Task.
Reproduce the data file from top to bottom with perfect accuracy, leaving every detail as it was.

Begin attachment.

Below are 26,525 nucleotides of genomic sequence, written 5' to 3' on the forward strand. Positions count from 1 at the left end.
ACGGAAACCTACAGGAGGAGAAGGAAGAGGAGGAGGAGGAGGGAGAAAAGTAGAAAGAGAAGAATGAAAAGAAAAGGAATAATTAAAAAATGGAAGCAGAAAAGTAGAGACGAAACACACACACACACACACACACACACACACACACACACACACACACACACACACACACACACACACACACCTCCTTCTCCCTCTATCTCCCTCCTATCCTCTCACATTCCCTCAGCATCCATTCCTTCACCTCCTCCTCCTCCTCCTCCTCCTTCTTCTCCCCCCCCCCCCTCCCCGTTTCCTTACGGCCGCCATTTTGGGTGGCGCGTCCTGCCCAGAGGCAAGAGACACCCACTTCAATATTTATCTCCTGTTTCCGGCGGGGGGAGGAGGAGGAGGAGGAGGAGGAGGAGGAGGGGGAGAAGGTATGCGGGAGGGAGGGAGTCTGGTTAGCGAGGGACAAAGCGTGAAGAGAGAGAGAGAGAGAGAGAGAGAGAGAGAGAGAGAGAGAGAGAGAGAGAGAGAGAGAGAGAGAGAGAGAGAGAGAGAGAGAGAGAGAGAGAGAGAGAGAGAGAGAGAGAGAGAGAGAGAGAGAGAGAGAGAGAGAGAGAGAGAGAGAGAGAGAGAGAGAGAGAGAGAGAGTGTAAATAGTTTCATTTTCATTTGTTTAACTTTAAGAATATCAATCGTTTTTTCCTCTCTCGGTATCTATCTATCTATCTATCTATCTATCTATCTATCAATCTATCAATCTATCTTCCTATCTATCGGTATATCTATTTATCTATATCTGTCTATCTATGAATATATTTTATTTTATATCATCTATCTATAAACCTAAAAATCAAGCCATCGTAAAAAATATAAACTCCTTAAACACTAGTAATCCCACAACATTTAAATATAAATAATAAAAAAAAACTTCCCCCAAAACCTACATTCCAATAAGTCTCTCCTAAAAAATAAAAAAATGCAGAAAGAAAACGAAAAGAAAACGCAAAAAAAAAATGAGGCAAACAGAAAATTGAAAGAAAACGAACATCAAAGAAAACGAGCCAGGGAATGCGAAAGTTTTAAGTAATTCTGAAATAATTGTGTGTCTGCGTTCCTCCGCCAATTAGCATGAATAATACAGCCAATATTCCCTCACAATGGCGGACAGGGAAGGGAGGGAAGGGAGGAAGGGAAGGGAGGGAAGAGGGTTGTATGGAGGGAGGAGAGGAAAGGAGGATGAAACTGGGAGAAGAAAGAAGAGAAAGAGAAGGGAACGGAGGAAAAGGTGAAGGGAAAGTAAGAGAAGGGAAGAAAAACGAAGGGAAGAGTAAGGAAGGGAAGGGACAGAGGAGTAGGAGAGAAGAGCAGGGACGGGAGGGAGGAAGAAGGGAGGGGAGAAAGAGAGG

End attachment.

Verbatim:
Below are 26,525 nucleotides of genomic sequence, written 5' to 3' on the forward strand. Positions count from 1 at the left end.
ACGGAAACCTACAGGAGGAGAAGGAAGAGGAGGAGGAGGAGGGAGAAAAGTAGAAAGAGAAGAATGAAAAGAAAAGGAATAATTAAAAAATGGAAGCAGAAAAGTAGAGACGAAACACACACACACACACACACACACACACACACACACACACACACACACACACACACACACACACACACACCTCCTTCTCCCTCTATCTCCCTCCTATCCTCTCACATTCCCTCAGCATCCATTCCTTCACCTCCTCCTCCTCCTCCTCCTCCTTCTTCTCCCCCCCCCCCCTCCCCGTTTCCTTACGGCCGCCATTTTGGGTGGCGCGTCCTGCCCAGAGGCAAGAGACACCCACTTCAATATTTATCTCCTGTTTCCGGCGGGGGGAGGAGGAGGAGGAGGAGGAGGAGGAGGAGGGGGAGAAGGTATGCGGGAGGGAGGGAGTCTGGTTAGCGAGGGACAAAGCGTGAAGAGAGAGAGAGAGAGAGAGAGAGAGAGAGAGAGAGAGAGAGAGAGAGAGAGAGAGAGAGAGAGAGAGAGAGAGAGAGAGAGAGAGAGAGAGAGAGAGAGAGAGAGAGAGAGAGAGAGAGAGAGAGAGAGAGAGAGAGAGAGAGAGAGAGAGAGAGAGAGAGAGAGAGAGAGTGTAAATAGTTTCATTTTCATTTGTTTAACTTTAAGAATATCAATCGTTTTTTCCTCTCTCGGTATCTATCTATCTATCTATCTATCTATCTATCTATCAATCTATCAATCTATCTTCCTATCTATCGGTATATCTATTTATCTATATCTGTCTATCTATGAATATATTTTATTTTATATCATCTATCTATAAACCTAAAAATCAAGCCATCGTAAAAAATATAAACTCCTTAAACACTAGTAATCCCACAACATTTAAATATAAATAATAAAAAAAAACTTCCCCCAAAACCTACATTCCAATAAGTCTCTCCTAAAAAATAAAAAAATGCAGAAAGAAAACGAAAAGAAAACGCAAAAAAAAAATGAGGCAAACAGAAAATTGAAAGAAAACGAACATCAAAGAAAACGAGCCAGGGAATGCGAAAGTTTTAAGTAATTCTGAAATAATTGTGTGTCTGCGTTCCTCCGCCAATTAGCATGAATAATACAGCCAATATTCCCTCACAATGGCGGACAGGGAAGGGAGGGAAGGGAGGAAGGGAAGGGAGGGAAGAGGGTTGTATGGAGGGAGGAGAGGAAAGGAGGATGAAACTGGGAGAAGAAAGAAGAGAAAGAGAAGGGAACGGAGGAAAAGGTGAAGGGAAAGTAAGAGAAGGGAAGAAAAACGAAGGGAAGAGTAAGGAAGGGAAGGGACAGAGGAGTAGGAGAGAAGAGCAGGGACGGGAGGGAGGAAGAAGGGAGGGGAGAAAGAGAGG